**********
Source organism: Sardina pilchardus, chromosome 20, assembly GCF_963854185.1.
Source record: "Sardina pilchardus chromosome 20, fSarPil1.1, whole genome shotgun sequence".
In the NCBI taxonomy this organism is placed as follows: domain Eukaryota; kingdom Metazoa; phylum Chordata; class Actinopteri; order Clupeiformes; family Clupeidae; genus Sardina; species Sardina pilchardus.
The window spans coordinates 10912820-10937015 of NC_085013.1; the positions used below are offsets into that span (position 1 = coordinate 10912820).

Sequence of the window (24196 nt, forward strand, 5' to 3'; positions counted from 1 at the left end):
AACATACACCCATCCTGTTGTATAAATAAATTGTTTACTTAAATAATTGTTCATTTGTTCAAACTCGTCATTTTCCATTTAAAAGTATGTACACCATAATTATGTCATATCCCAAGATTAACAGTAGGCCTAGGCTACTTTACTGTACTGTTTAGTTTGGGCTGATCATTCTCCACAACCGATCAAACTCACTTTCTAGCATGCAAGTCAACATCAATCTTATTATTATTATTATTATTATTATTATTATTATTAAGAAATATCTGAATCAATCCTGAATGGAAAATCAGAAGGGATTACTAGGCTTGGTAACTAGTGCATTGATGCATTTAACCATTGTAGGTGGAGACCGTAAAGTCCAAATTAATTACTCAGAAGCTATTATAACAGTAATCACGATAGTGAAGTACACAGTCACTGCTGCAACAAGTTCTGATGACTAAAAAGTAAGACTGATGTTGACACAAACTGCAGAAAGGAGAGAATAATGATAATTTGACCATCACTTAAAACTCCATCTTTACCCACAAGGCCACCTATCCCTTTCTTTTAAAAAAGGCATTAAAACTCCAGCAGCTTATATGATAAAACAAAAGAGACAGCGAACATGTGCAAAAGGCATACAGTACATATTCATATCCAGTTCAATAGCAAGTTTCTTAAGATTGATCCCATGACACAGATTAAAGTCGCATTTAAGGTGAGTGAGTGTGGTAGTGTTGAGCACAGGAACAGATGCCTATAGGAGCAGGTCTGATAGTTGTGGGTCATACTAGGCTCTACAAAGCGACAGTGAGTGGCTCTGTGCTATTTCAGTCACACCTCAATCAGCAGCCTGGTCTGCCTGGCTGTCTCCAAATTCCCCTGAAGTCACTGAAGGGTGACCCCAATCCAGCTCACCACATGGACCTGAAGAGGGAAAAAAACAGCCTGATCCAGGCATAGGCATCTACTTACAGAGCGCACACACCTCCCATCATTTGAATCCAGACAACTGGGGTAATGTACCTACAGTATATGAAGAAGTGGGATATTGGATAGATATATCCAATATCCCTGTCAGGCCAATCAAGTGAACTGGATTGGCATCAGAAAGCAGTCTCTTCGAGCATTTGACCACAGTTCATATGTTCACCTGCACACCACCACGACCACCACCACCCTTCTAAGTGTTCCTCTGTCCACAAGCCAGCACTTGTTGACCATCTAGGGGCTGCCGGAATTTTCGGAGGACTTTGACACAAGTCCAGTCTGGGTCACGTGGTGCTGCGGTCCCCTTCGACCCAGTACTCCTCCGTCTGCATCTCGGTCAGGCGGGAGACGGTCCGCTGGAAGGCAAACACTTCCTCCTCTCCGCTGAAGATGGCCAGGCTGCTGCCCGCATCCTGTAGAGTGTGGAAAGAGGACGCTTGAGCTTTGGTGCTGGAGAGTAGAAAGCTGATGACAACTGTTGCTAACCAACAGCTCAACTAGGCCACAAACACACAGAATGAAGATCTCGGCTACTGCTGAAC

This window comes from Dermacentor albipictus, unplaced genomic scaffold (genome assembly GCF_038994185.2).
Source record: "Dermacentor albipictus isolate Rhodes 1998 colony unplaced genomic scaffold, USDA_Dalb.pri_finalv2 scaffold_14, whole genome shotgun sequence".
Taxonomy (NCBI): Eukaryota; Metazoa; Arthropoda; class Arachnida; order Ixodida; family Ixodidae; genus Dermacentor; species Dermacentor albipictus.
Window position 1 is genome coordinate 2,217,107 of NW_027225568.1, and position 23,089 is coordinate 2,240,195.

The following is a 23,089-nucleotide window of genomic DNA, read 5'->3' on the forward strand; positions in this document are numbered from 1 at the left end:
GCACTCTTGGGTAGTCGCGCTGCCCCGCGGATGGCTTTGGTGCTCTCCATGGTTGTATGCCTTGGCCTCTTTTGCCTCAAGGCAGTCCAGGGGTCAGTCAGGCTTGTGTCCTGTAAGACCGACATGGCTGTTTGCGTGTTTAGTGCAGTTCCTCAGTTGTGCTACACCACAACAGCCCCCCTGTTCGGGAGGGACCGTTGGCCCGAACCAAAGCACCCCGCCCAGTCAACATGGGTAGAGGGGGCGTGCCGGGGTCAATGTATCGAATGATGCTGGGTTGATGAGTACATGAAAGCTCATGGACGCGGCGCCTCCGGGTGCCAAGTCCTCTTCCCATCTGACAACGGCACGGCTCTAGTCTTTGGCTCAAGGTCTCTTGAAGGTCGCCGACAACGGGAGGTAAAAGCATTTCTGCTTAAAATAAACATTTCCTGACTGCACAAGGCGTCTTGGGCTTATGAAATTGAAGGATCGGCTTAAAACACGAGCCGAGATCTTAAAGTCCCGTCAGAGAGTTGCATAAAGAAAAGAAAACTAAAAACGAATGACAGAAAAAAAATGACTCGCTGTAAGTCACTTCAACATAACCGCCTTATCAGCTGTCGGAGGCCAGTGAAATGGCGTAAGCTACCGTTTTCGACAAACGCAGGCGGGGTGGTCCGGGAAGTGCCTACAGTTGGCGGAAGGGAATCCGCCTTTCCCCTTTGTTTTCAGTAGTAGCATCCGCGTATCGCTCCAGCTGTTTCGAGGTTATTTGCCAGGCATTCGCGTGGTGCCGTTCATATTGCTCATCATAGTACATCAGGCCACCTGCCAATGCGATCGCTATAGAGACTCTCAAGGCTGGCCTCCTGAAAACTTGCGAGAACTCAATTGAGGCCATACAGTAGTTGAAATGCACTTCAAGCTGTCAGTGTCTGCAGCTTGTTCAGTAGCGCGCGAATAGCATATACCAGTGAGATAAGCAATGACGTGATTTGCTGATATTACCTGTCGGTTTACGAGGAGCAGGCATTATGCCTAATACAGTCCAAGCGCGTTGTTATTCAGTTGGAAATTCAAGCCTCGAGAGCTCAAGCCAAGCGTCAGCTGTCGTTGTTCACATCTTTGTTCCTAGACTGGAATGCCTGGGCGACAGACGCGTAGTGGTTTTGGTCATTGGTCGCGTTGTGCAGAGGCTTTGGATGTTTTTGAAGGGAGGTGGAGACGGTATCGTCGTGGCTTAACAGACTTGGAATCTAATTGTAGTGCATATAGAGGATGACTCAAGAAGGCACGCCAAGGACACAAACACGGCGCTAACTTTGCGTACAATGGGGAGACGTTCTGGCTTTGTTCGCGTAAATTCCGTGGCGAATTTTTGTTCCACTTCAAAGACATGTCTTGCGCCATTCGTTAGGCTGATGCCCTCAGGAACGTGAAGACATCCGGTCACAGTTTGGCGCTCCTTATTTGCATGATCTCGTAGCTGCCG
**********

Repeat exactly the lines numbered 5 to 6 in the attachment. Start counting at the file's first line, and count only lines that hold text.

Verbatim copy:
Sequence of the window (24196 nt, forward strand, 5' to 3'; positions counted from 1 at the left end):
AACATACACCCATCCTGTTGTATAAATAAATTGTTTACTTAAATAATTGTTCATTTGTTCAAACTCGTCATTTTCCATTTAAAAGTATGTACACCATAATTATGTCATATCCCAAGATTAACAGTAGGCCTAGGCTACTTTACTGTACTGTTTAGTTTGGGCTGATCATTCTCCACAACCGATCAAACTCACTTTCTAGCATGCAAGTCAACATCAATCTTATTATTATTATTATTATTATTATTATTATTATTAAGAAATATCTGAATCAATCCTGAATGGAAAATCAGAAGGGATTACTAGGCTTGGTAACTAGTGCATTGATGCATTTAACCATTGTAGGTGGAGACCGTAAAGTCCAAATTAATTACTCAGAAGCTATTATAACAGTAATCACGATAGTGAAGTACACAGTCACTGCTGCAACAAGTTCTGATGACTAAAAAGTAAGACTGATGTTGACACAAACTGCAGAAAGGAGAGAATAATGATAATTTGACCATCACTTAAAACTCCATCTTTACCCACAAGGCCACCTATCCCTTTCTTTTAAAAAAGGCATTAAAACTCCAGCAGCTTATATGATAAAACAAAAGAGACAGCGAACATGTGCAAAAGGCATACAGTACATATTCATATCCAGTTCAATAGCAAGTTTCTTAAGATTGATCCCATGACACAGATTAAAGTCGCATTTAAGGTGAGTGAGTGTGGTAGTGTTGAGCACAGGAACAGATGCCTATAGGAGCAGGTCTGATAGTTGTGGGTCATACTAGGCTCTACAAAGCGACAGTGAGTGGCTCTGTGCTATTTCAGTCACACCTCAATCAGCAGCCTGGTCTGCCTGGCTGTCTCCAAATTCCCCTGAAGTCACTGAAGGGTGACCCCAATCCAGCTCACCACATGGACCTGAAGAGGGAAAAAAACAGCCTGATCCAGGCATAGGCATCTACTTACAGAGCGCACACACCTCCCATCATTTGAATCCAGACAACTGGGGTAATGTACCTACAGTATATGAAGAAGTGGGATATTGGATAGATATATCCAATATCCCTGTCAGGCCAATCAAGTGAACTGGATTGGCATCAGAAAGCAGTCTCTTCGAGCATTTGACCACAGTTCATATGTTCACCTGCACACCACCACGACCACCACCACCCTTCTAAGTGTTCCTCTGTCCACAAGCCAGCACTTGTTGACCATCTAGGGGCTGCCGGAATTTTCGGAGGACTTTGACACAAGTCCAGTCTGGGTCACGTGGTGCTGCGGTCCCCTTCGACCCAGTACTCCTCCGTCTGCATCTCGGTCAGGCGGGAGACGGTCCGCTGGAAGGCAAACACTTCCTCCTCTCCGCTGAAGATGGCCAGGCTGCTGCCCGCATCCTGTAGAGTGTGGAAAGAGGACGCTTGAGCTTTGGTGCTGGAGAGTAGAAAGCTGATGACAACTGTTGCTAACCAACAGCTCAACTAGGCCACAAACACACAGAATGAAGATCTCGGCTACTGCTGAAC